Black-owned Savannah business a pioneer in the mortuary industry
SAVANNAH, Ga. (WTOC) - A funeral home in Savannah will receive an historical marker to honor its place in history.
The Bynes-Royall Funeral Home is being recognized as the oldest black-owned business in Savannah and longest black-owned and operated mortuary in Georgia.
“My family’s legacy is a story of blacks building the community and black entrepreneurship, so I definitely think that is something worth celebrating and worth sharing,” said Dr. Megan Wilkerson, the granddaughter of Frank and Frenchye Bynes who bought the business in 1955.
The legacy began with Royall as in Major William Royall. In 1876, Major Royall opened the Royall Undertaking Company.
“During that era, a lot of black families would have to go through the back doors to the White funeral home. So, Royall Undertaking gave families gave them a place to take their families with pride. So they could worship together and celebrate that loved one’s life,” Wilkerson said.
And there were a lot of funerals in 1876 - that’s the year Savannah was stricken by a Yellow Fever epidemic. Six percent of the population died.
It’s Royall’s work in Savannah that transformed the funeral business and paid it forward.
“Royall Undertaking trained several young, black morticians. They didn’t have a place to go and receive education in the mortuary sciences,” Wilkerson said.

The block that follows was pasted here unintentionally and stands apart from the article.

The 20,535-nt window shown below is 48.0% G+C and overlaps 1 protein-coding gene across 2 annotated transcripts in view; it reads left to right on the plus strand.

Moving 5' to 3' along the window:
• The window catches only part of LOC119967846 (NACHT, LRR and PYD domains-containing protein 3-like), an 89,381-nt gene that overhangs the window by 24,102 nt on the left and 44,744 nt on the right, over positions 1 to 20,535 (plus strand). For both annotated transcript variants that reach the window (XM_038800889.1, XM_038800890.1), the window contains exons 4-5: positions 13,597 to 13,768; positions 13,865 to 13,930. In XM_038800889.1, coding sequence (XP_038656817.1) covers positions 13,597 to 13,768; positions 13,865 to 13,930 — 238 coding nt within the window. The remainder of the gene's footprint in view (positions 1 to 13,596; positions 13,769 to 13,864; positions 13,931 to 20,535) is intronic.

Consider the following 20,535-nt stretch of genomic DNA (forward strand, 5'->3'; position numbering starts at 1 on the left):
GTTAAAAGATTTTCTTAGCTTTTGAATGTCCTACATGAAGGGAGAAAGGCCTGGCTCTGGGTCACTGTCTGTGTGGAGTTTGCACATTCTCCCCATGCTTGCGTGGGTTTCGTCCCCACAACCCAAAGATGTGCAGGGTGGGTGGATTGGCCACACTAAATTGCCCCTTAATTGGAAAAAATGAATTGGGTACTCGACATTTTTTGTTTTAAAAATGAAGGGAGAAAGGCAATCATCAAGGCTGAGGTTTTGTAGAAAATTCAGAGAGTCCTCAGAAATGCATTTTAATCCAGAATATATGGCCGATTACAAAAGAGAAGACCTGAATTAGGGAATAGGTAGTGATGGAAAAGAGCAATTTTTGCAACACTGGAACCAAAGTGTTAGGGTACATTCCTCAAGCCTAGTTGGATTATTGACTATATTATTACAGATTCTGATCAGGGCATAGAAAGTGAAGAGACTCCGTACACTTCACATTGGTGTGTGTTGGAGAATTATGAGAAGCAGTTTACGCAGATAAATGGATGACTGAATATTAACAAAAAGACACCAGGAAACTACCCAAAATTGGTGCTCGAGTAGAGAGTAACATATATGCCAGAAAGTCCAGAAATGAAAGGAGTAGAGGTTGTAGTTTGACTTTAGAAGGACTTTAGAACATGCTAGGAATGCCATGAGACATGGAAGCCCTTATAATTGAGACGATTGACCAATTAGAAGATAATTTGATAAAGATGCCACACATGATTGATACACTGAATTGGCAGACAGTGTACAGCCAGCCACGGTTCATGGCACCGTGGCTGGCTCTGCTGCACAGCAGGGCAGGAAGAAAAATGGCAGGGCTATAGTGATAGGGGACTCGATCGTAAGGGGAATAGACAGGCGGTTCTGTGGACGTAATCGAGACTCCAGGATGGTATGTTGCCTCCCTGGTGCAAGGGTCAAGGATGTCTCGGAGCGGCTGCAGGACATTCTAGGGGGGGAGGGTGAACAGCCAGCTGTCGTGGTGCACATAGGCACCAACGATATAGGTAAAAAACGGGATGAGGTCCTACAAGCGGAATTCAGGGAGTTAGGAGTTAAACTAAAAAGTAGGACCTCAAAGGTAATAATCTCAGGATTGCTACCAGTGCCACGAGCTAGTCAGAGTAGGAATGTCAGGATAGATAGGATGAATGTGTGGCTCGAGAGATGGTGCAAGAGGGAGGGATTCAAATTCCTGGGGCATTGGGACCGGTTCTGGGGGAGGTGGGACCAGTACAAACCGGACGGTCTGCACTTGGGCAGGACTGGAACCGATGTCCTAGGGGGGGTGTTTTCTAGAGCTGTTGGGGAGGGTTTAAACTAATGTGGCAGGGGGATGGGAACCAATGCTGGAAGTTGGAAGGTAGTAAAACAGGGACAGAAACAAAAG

Many went on to become some of the most prominent black funeral home directors in the state.
When Frank and Frenchye Bynes bought the business, they renamed it the Bynes-Royall Funeral Home and relocated the business in 1963 to a mansion on West Hall Street, a block from Forsyth Park.
It’s also where they raised their five children.
“My parents being in the funeral business especially then there was nothing glamorous about it - the kids would tease me at school,” recalled youngest daughter, Lisa Bynes Reid.
Years later, she said she asked her father why he went into the funeral business. He explained why he wanted to own his business, and that his first choice was to be a doctor but the educational path was cost prohibitive for his family, at the time.
“Lisa - this business was found during segregation. Black people couldn’t even walk through Forsyth Park. I wanted to have a business so that my family wouldn’t have to suffer the indignities that I had to suffer,” she said he told her.
Her parents went on to play a pivotal role in the Civil Rights Movement and efforts to desegregate Savannah. They were active members in the NAACP and hosted secret meetings upstairs led by the icons of the era Dr. Martin Luther King Jr., W.W. Law and Hosea Williams to name a few.
And now an iconic marker with the Bynes-Royall name is making history.
“To me, oh it is special, it’s well deserved well earned. A lot of times you don’t get recognition but believe me, at some point you do get recognition, and this is the time,” said daughter Frenchye Bynes Wilkerson-Jones.
The family thanked the Georgia Historical Society for its help in the process. They have plans to install the historical marker out front of the funeral home in May.
There will be a public ceremony to mark the occasion.
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